The Jaguars, featuring the Salas Brothers, were the first Eastside band to record for Rampart founder Eddie Davis, a restaurateur with a vision: “I was very naive, and I never knew anything about prejudice.”
On a sunny July Fourth weekend this past summer, I was invited by Billy Cardenas to his 67th-birthday celebration at the American Legion Hall in Pico Rivera (Cardenas is a Vietnam vet). When I got to the party, the first thing I heard was the blaring sound of rock & roll. Cardenas wore cool black shades and was drinking Budweiser long necks. He introduced me to family and friends, and dudes with big ol’ brochas — the Viking-style mustaches some veteranos wear. A live band that included Richard Provencio of the Romancers and members of the Heartbreakers, another Eastside band, played, and Cardenas began breaking down musicians and bands, most of whom I had never heard of. Talking to Cardenas was like unearthing a piece of history.Just as the story of the beginnings of the L.A. punk scene, with bands like the Germs, has been told and retold, and just as the origins of L.A. gangsta rap, with N.W.A, have been well-documented, Mexican-Americans from East Los Angeles have their own stories to tell. Many of these stories would have remained untold if not for Emmy-winning television sound engineer Hector Gonzalez. Gonzalez (more on him later) has compiled a wealth of history from interviews he conducted with Davis and others, and from the legacy Davis left to him when he died of cancer in 1994, including the Rampart Records label, master recordings from the era, press clippings, memorabilia — in essence, the Rosetta stone of the West Coast Eastside sound.From those sources, and from recent interviews with Cardenas and surviving musicians and personalities from the era’s heyday, comes this look at some of the men who helped create the West Coast Eastside sound, and changed American rock & roll in the process.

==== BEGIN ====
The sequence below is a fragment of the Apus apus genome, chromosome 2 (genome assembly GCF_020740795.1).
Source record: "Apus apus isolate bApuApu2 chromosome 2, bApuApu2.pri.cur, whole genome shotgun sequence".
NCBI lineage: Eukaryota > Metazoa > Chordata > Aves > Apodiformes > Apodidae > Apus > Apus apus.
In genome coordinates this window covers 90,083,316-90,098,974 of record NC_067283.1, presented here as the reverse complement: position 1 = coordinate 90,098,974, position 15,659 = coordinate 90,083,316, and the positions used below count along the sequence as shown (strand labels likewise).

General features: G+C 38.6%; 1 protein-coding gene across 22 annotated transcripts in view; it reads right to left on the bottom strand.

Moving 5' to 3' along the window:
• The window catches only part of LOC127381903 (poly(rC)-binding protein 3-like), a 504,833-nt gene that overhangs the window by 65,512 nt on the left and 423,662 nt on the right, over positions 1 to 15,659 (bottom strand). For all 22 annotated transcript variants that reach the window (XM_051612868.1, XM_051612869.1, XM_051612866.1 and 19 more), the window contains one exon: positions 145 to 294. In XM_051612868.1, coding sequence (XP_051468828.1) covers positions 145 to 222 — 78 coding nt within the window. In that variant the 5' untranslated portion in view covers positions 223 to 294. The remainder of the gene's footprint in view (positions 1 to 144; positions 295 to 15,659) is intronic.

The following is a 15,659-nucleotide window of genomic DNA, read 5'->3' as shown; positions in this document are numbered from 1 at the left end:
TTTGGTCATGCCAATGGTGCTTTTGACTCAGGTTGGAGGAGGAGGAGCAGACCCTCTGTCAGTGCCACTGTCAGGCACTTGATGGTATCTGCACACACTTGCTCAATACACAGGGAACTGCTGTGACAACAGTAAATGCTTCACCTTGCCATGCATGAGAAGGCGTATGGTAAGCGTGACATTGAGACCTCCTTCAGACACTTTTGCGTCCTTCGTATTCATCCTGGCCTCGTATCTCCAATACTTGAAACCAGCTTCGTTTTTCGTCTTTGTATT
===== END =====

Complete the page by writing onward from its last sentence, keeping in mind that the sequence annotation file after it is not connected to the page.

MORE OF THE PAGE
Billy Cardenas Billy Cardenas was born in 1938 in a house near Gleason and Dacotah streets in Boyle Heights. While in kindergarten, he met Bobby Ray, a friend who would become a successful musician with a hit record in the ’50s as a member of the Mask Phantoms. Ray lived around the corner, on Dacotah and First streets, and he introduced Cardenas to music.“I was poor, and Bobby’s father was financially better off than a lot of us in the neighborhood, so he bought his son all the instruments and schooled him in music. I listened to Bobby and another black family, who lived next to us. In that time blacks and Mexicans were mixed together, and that is how I got the music going,” says Cardenas, who would back up Ray at wedding dances by playing instruments like the cowbell.Growing up on the streets of Boyle Heights, Cardenas started boxing “for survival” when he was just 8 years old. During his high school years, he met one of the greatest Mexican-American fighters of all time, Enrique Bolaños, who was managed by the legendary George Parnassus. Cardenas would later use his fighting skills to become the Army’s 1957 Junior Golden Gloves champion in Hollywood and win the national 1959 Golden Gloves championship in Chicago.It was just before Cardenas joined the Army that he met Del-Fi Records owner and producer Bob Keane and got invited to the Ritchie Valens session. “I guess because Ritchie was Mexican and I was Mexican. [Bob] would say, ‘Hey, what do you think of this rhythm, does it sound traditional?’ and I’d say, ‘Well, that’s what my grandmother used to play on her Rocola,’ ” he says. At that session Cardenas remembers Valens singing early versions of songs like “Bluebirds Over the Mountain.” Cardenas was inspired by the music, but he would not be around to enjoy Ritchie’s success.In 1960, Cardenas went to Vietnam as part of the 101st Airborne Division, in which he was an expert in firearms and took part in many covert actions. “I was in places I shouldn’t have been,” he says. “Get caught, and you don’t belong to the U.S.”